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BBC commentator Peter Alliss claims equality for women has "buggered up" golf

By Adam Sherwin

Published 07/04/2015

Hazel Irvine and Peter Alliss during the third round of the Ricoh Women's British Open at the Old Course, St Andrews on August 3, 2013
Hazel Irvine and Peter Alliss during the third round of the Ricoh Women's British Open at the Old Course, St Andrews on August 3, 2013

Legislation granting women equality on the golf course has “buggered up” the game because female players cannot afford the fees, the commentator Peter Alliss has claimed.

The BBC’s voice of golf claimed that thousands of women have given up playing as a result of Harriet Harman’s Equality Act, which ended men-only tee times and restrictions on the club facilities which female players could use.

Alliss, 84, told Radio Times: “I’m told the Ladies’ Golf Union (LGU) has lost 150,000 members since equality for women came in. Hundreds of women have left golf clubs because they’ve gone from paying half fare to full fare. It’s caused mayhem.”

“All of the wives of members at these clubs could have used the facilities for free. When I was at Muirfield a couple of years ago talking to a few of the lady members, I said, ‘What about this equality? You must be happy about that?’ ‘God no,’ they said. ‘We can come here and do what we like, we can play golf and don’t pay anything.’”

The commentator added: “The equality thing is a great part of golf. Equality for women: a few people battled away to get it, they got it, and they have buggered up the game for a lot of people.”

Golf clubs were required to comply with the 2010 Act, which gave women more rights in work places and social settings. Clubs abandoned men-only bars and playing days but were required to offer women the same unrestricted membership terms as men, ending ladies’ discounts.

The LGU said Mr Alliss’ statistics were incorrect – membership has dropped 30,000 from 189,000 in 2010 to 159,000 in 2014. Sam Burton, LGU finance director, said: “I had a nice conversation with Peter last week but we couldn’t agree. Our membership has fallen but I think that’s more because golf is time-consuming and more women are out working not because of equality.”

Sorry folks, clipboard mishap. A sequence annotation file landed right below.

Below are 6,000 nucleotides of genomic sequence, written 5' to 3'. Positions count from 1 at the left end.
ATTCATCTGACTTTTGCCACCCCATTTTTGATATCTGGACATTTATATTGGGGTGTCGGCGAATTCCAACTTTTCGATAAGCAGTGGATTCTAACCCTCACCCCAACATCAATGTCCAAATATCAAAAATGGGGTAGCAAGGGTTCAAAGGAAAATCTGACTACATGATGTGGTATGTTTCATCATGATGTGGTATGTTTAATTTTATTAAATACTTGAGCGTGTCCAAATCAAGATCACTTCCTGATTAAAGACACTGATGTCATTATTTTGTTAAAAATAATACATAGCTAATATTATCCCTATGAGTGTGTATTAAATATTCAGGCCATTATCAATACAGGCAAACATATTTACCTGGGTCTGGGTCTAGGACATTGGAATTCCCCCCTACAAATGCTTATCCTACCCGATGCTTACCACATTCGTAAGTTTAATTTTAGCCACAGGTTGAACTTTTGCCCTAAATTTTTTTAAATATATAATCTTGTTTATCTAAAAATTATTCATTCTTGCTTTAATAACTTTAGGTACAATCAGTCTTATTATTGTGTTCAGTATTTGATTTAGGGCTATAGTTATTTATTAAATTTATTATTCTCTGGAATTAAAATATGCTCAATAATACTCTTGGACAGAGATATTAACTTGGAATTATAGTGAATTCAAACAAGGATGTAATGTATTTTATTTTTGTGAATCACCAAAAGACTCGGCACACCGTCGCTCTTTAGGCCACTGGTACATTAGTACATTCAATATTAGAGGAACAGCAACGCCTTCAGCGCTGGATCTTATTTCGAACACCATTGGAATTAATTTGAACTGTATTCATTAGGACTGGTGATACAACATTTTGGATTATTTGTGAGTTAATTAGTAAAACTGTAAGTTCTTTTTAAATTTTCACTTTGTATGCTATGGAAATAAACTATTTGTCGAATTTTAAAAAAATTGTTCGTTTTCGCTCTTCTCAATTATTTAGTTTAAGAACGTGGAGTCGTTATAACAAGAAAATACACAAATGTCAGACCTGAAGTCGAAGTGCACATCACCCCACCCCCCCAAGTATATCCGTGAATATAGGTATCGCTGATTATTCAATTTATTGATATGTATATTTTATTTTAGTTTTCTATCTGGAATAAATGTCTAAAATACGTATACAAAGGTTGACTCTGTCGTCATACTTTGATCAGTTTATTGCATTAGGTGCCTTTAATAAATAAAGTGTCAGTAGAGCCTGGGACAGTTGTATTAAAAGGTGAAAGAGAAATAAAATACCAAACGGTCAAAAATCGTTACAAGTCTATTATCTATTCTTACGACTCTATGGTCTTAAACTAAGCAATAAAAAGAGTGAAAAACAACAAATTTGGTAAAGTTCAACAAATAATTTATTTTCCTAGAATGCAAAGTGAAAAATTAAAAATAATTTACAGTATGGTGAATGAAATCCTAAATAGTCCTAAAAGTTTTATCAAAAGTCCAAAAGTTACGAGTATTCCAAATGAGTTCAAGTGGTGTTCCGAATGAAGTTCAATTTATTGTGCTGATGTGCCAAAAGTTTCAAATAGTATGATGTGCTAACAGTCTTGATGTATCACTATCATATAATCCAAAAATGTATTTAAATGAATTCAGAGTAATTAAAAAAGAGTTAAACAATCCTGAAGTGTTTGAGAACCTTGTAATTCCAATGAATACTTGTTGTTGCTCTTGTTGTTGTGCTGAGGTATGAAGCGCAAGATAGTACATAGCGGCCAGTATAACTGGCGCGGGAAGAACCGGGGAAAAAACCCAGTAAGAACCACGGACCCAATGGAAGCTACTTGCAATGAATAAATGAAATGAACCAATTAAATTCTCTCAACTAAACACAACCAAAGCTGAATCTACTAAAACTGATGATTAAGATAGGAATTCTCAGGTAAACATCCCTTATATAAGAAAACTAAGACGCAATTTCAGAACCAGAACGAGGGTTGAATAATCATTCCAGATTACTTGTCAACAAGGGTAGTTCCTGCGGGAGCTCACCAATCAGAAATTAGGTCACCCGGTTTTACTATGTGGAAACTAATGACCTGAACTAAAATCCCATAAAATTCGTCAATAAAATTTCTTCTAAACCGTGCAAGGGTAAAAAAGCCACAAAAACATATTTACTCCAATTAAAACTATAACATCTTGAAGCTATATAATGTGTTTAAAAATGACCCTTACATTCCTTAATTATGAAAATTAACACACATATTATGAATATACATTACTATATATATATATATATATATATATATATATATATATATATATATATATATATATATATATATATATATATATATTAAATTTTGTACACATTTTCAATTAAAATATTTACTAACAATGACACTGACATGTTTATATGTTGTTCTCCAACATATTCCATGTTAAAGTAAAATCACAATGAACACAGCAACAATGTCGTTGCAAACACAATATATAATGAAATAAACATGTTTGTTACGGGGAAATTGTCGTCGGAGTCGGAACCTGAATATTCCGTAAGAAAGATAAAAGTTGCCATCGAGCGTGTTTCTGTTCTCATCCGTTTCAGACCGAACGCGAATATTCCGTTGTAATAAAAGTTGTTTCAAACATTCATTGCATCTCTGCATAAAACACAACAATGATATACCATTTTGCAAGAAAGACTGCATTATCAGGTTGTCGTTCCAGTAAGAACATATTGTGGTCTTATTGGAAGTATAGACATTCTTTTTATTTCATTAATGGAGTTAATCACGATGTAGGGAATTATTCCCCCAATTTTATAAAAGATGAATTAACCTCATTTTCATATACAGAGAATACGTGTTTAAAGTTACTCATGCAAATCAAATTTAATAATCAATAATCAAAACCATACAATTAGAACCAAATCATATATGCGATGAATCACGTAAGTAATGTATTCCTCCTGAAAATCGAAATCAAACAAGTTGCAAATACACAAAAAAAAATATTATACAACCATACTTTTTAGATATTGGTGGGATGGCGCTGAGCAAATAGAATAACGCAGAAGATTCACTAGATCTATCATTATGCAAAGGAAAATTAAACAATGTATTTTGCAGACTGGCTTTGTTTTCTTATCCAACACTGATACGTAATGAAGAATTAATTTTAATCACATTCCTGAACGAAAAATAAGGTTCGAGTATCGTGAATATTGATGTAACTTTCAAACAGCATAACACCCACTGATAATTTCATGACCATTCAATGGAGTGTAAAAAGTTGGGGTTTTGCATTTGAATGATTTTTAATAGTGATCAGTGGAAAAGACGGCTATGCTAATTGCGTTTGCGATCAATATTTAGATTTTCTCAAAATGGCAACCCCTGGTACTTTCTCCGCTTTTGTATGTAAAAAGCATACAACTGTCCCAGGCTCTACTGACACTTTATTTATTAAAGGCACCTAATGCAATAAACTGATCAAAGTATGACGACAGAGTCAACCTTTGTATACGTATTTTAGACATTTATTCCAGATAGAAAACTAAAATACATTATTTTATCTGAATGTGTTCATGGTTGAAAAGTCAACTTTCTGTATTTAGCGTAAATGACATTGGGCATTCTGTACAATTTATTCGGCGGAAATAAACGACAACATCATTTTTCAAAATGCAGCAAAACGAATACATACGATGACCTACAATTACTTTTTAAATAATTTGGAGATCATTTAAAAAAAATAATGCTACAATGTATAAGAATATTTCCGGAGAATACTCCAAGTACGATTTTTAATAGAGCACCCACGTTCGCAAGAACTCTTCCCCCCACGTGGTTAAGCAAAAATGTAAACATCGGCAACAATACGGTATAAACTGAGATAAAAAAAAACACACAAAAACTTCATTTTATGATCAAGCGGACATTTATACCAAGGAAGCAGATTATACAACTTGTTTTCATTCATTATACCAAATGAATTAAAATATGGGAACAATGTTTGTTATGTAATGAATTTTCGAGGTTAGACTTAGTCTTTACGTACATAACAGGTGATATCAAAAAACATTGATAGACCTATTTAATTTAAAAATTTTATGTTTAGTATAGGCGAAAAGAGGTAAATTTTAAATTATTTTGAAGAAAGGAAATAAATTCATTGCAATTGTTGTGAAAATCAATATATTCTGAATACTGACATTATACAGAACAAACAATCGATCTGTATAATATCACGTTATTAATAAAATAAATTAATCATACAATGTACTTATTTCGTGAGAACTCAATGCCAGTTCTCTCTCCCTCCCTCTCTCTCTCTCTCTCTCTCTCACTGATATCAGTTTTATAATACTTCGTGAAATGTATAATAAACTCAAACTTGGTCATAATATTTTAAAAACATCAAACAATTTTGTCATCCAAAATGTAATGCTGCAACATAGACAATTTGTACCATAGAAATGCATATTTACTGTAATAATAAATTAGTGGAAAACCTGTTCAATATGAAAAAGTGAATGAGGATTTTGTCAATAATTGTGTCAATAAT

Ms Burton added: “I wouldn’t dream of joining a club where I did not have the same rights as a man. Clubs are making golf more appealing to women and men alike with 5-day subscriptions. Some older women didn’t want to pay full subscriptions.”

Alison Root, editor of Women & Golf magazine, said some women were paying higher fees but equality was a necessary change. “Overall the changes have been for the benefit of the game, regardless of the fees,” Ms Root said. “The impact has been to encourage more women and girls to play the game every week. Whether women like it or not, they’ve got to accept it.”

St Andrews and Royal St George’s, the Open Championship courses, both recently voted to admit women members for the first time, after what Mr Alliss called “a hell of a row”, while Troon and Muirfield are also reviewing their membership policy.

Equality for women is now being felt at an institutional level, Ms Root added. “The R&A is in talks with the LGU over a merger and the Scottish Golf Union and the Scottish Ladies Golfing Association are also merging,” she said. “These changes are good for the game.” However change has not entirely filtered down - her own club still operated some reserved “ladies and mens” tee times, Ms Root said.

Augusta National, Georgia, which this week stages the Masters Tournament, the first of the year's four majors, admitted women members in 2012.

Mr Alliss, who said he had been told to “stay as long as you like” in the commentary box by the BBC, admitted he was sad to see live rights to the Open Championship snapped up by Sky from 2017 in a £15m deal. “I don’t think there were enough people at the BBC dealing with the negotiations who cared enough,” Alliss said. “I can think of a couple of heads of sport from years ago who would have battled harder. But, having said that, when people get used to it I think the highlights will be wonderfully supported.”


Peter Alliss quotes

As Phil Mickelson nailed a birdie putt to win his first Masters in 2004, Alliss said: “It’s not over yet.”

Apologised after camera closed in on disabled spectator watching the Open at St Andrews in 2010 prompting Alliss to say: “...unless you end up like that.”

Unaware he was broadcasting live at Wentworth: “This is a load of bollocks”.

Called row over Sergio Garcia’s jibe that he would serve fried chicken to Tiger Woods for dinner “exaggerated stories of racism.”

When a shot of his wife Jackie came on screen he described her as “a rottweiler with lip gloss.”

“The return of the Tiger, he was up and down, in and out, as usual."

“Wentworth Golf Course is in remarkable condition after the wettest drought in history.”

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